I think the statement "never to use nibs" is ridiculous. You just have to know when to use them and when to avoid them. They're great for complex but static views, where you would waste a lot of time getting the coordinates and sizes right. For dynamic GUIs of course you should use code instead.
However, some people might fear that the GUI is out of their control, if they don't create it themselves by code and see every detail. But that's a subjective point.
One sure downside is, that xibs are hard to merge if you use source control. Xib files are actually XML files and when you change something in the GUI, a lot of references are added, removed or changed in the background. This will then result in conflicts that are very difficult to resolve.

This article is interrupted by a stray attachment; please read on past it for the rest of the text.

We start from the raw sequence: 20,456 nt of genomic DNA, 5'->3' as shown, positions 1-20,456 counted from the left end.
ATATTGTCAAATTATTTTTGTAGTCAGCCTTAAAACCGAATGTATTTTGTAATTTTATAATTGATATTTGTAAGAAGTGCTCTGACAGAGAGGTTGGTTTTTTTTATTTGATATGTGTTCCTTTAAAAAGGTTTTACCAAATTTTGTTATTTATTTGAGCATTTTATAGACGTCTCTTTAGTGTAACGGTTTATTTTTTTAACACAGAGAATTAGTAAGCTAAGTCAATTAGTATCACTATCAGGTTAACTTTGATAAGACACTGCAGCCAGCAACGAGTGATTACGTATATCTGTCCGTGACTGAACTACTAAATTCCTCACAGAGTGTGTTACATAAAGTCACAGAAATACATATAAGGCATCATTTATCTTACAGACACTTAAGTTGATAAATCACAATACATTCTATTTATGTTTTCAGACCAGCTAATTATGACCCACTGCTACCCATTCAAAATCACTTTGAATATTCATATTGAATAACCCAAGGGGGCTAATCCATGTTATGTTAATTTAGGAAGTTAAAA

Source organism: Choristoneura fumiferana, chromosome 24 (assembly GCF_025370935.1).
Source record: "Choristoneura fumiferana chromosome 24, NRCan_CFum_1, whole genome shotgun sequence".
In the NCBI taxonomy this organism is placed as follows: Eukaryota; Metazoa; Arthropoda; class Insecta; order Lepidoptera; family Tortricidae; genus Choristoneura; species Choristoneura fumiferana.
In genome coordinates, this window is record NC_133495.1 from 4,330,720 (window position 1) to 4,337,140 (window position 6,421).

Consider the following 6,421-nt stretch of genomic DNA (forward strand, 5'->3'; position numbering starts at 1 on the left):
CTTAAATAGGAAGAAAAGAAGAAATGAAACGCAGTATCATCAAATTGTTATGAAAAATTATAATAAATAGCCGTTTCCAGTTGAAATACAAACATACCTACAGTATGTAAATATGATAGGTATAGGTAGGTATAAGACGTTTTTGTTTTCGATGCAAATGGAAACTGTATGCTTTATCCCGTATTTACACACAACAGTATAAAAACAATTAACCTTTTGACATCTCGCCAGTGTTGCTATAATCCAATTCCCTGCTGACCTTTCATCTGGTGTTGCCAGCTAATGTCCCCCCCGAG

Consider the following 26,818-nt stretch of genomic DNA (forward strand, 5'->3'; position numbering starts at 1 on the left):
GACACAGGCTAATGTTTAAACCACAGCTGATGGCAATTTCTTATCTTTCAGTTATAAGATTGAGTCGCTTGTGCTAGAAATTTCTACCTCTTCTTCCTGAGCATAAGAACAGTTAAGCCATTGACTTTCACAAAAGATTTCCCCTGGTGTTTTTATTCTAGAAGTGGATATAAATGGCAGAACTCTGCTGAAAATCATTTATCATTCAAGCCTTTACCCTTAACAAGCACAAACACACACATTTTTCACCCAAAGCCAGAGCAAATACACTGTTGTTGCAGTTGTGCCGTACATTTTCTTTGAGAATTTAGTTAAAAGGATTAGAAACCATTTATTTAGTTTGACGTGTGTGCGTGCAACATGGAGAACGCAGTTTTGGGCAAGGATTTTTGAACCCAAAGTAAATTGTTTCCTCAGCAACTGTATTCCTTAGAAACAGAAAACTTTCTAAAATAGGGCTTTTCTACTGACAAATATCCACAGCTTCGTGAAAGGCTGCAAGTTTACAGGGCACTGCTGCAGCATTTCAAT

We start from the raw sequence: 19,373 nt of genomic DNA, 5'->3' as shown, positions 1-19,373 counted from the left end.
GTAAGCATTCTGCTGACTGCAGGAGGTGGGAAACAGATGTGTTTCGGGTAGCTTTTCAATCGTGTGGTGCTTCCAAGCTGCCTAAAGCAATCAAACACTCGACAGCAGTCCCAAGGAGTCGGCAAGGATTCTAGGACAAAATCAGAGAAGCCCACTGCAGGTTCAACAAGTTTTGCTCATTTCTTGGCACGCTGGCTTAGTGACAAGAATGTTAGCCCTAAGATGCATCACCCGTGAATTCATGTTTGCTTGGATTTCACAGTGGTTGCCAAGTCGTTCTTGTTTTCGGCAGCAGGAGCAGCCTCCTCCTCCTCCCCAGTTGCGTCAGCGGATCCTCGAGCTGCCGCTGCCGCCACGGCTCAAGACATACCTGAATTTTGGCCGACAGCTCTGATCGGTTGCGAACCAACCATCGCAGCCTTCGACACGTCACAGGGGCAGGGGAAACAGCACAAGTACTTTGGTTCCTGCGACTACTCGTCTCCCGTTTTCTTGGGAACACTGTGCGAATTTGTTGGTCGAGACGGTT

Another one might be performance reasons. Loading your GUI from a nib file is slightly slower (in some cases) then creating it directly in code. Some people suggest not to use any nibs for the GUI that has to be loaded at application launch to shorten the launch time. But I'm not sure if there is a significant difference or not.